Construction Staging and Scaffolding Collapses Can be Devastating to Massachusetts Workers

Year in and year out, on the job worker falls from high places are the number one cause of fatalities in the construction industry. Falls may occur due to faulty equipment, human error, slippery surfaces,  safety violations and lack of proper personal protection equipment. In Massachusetts, and many other states another major cause of fatal falls is poorly constructed scaffolding or construction staging. These types of structures are frequently used in construction projects and typically dot the skylines of all major cities at any given time. Tall buildings are covered in scaffolding to allow workers to reach upper levels that are inaccessible by a ladder. When staging is unstable, workers can fall multiple stories, causing serious injuries and death.

Boston Man Injured Last Week in Scaffolding Collapse

In a recent accident, a Boston man fell 50 feet when part of the construction staging he was on collapsed. The incident, which occurred last Thursday, took place at a construction site at 65 Charter Street in the North End. The 42-year-old man, who has not been identified, was taken to Massachusetts General Hospital for treatment of his injuries. However, it is not yet known if the injuries were serious or life-threatening.

Similar incidents have occurred in Boston and in other major U.S. cities, and the severity of injuries varies greatly. For example, three people were killed in Boston when a 10-ton scaffolding collapsed and fell 13 stories in 2006. In 2011, scaffolding on a building in Harlem collapsed, landing on a bus and injuring 18 people. A year later, three New York City construction workers were left dangling from a 17th story window when staging collapsed in the Upper East Side. And earlier this year, scaffolding collapse accidents in Houston and Raleigh, N.C., resulted in multiple serious injuries and fatalities.

What Causes Staging / Scaffolding to Collapse?

Any type of accident or dangerous condition can lead to a staging / scaffolding collapse, or a fall from this type of structure. However, poorly constructed or inadequately inspected scaffolding is often the cause. Other possible causes of staging and scaffolding collapses include:

Old or weak materials

Improper maintenance

Scaffolding that is improperly secured

Missing or defective brake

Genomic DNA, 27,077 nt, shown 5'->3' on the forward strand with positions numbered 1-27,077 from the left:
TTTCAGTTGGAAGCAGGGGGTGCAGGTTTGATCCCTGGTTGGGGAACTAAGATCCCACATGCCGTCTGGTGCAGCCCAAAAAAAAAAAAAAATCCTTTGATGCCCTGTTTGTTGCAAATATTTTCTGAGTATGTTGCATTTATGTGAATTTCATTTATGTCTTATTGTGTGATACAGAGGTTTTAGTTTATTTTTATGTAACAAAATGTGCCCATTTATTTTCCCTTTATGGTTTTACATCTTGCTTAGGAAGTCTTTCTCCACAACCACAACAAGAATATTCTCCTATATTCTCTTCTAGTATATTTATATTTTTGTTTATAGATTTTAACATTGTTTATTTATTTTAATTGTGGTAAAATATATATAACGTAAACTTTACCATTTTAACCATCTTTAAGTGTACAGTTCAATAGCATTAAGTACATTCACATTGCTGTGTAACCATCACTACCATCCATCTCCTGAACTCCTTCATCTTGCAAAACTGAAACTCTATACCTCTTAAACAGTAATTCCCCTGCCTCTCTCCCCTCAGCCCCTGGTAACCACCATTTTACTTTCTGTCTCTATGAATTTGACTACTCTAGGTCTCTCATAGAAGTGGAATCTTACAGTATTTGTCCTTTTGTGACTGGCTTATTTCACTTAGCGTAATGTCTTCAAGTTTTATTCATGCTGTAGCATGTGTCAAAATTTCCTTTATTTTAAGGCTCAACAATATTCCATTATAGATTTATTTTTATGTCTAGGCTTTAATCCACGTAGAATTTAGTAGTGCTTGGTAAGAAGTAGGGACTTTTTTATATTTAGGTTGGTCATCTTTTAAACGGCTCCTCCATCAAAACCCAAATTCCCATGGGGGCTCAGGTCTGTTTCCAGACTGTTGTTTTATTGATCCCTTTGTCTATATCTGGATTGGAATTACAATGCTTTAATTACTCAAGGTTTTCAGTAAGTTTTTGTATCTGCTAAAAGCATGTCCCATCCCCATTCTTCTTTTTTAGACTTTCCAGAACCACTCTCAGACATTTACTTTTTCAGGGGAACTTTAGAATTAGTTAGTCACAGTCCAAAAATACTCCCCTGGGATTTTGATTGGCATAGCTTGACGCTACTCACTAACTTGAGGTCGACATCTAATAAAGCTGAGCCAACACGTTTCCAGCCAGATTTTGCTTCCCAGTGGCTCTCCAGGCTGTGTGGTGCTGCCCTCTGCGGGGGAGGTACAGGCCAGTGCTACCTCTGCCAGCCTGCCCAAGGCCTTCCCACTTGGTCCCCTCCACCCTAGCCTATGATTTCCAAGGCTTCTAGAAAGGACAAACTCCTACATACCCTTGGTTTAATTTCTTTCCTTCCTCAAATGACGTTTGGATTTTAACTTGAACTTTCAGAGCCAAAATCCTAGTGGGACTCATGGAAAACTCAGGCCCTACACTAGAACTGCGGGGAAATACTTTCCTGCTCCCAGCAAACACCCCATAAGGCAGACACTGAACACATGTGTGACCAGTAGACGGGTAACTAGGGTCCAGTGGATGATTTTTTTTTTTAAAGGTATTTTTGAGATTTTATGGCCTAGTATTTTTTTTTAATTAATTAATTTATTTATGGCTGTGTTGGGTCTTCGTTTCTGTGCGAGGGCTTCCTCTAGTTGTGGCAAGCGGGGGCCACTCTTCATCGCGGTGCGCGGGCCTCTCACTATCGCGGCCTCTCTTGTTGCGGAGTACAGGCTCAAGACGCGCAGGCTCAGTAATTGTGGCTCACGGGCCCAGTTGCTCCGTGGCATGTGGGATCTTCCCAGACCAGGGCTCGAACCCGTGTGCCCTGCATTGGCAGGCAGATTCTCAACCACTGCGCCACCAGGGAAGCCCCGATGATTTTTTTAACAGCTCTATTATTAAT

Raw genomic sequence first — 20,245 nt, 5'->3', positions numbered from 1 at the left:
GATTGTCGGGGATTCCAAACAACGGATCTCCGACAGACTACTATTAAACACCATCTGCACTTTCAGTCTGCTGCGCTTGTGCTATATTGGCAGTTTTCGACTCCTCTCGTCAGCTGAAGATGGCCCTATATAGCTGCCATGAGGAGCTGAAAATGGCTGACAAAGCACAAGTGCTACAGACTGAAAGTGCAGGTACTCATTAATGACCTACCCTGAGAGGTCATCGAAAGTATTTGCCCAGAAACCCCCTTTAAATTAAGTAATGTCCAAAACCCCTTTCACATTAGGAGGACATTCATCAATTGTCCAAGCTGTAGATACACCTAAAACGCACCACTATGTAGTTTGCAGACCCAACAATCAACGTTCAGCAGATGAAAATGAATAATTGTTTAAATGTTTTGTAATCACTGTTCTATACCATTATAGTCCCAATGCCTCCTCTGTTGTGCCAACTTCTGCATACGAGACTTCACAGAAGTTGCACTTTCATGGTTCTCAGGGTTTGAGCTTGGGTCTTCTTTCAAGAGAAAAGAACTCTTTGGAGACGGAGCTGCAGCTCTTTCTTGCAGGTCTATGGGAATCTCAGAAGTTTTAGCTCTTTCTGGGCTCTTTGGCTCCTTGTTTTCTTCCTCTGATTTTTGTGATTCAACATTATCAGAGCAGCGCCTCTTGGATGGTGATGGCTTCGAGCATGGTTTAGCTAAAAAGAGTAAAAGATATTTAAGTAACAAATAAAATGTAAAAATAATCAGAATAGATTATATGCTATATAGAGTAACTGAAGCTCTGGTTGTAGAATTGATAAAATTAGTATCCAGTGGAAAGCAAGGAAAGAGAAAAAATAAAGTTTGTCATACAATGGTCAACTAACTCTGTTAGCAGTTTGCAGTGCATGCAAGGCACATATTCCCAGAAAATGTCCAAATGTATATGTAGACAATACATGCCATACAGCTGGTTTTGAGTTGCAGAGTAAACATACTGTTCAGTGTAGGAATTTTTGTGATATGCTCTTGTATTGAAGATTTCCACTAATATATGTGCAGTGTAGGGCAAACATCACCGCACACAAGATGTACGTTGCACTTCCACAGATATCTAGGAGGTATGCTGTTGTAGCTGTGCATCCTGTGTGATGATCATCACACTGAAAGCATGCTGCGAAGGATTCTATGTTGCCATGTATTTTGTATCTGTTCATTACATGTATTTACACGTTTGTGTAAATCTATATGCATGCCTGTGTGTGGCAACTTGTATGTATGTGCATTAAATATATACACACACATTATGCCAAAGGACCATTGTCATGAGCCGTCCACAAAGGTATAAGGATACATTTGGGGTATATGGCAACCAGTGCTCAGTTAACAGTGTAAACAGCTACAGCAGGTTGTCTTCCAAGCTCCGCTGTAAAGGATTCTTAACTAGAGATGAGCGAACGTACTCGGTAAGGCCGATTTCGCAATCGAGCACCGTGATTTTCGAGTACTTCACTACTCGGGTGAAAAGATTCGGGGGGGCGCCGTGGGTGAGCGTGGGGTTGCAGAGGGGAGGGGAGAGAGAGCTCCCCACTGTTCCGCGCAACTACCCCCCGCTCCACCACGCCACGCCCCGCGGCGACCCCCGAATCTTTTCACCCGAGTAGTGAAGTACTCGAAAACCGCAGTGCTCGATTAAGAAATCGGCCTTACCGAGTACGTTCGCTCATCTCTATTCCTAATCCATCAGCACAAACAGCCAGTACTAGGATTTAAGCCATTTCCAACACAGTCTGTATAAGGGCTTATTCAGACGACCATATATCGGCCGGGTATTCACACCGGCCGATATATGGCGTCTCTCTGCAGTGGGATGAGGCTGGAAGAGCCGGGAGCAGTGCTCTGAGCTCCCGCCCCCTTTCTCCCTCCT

Missing or faulty safety systems

Following safety protocol before using suspended staging and scaffolding is extremely important. Unfortunately, victims of scaffolding collapses are more likely to suffer serious injuries or death than victims of most other work-related accidents.

Who is to Blame When Scaffolding and Constructing Staging Collapses?

Construction workers go to work every day knowing that their jobs are inherently more dangerous than most. However, when proper safety protocol is followed, equipment is well maintained, and employees receive adequate safety training, serious injuries and deaths are dramatically reduced. Although workers’ compensation pays for most work-related injuries, regardless of who was at fault, injured workers may be entitled to additional compensation if the injuries resulted from the negligence of an employer, manufacturer, or third party contractor. If, for example, anchors were not properly secured, or faulty materials were used to build the scaffolding, negligence may have played a role in the accident.

Altman & Altman, LLP – Injury Lawyers Serving Boston for Nearly 50 Years

If you have suffered serious injuries due to a scaffolding collapse or any other work-related accident, the legal team at Altman & Altman, LLP can help. Our experienced and highly knowledgeable workers’ compensation and personal injury team will help you determine the best legal strategy for your case. These types of lawsuits can be extremely complex, and the help of a skilled attorney is essential to a positive outcome. It is our goal to get you the compensation you deserve so that you can get on with your life. We will make sure you understand your rights and options before moving forward. Call Altman & Altman, LLP today for a free consultation about your case.


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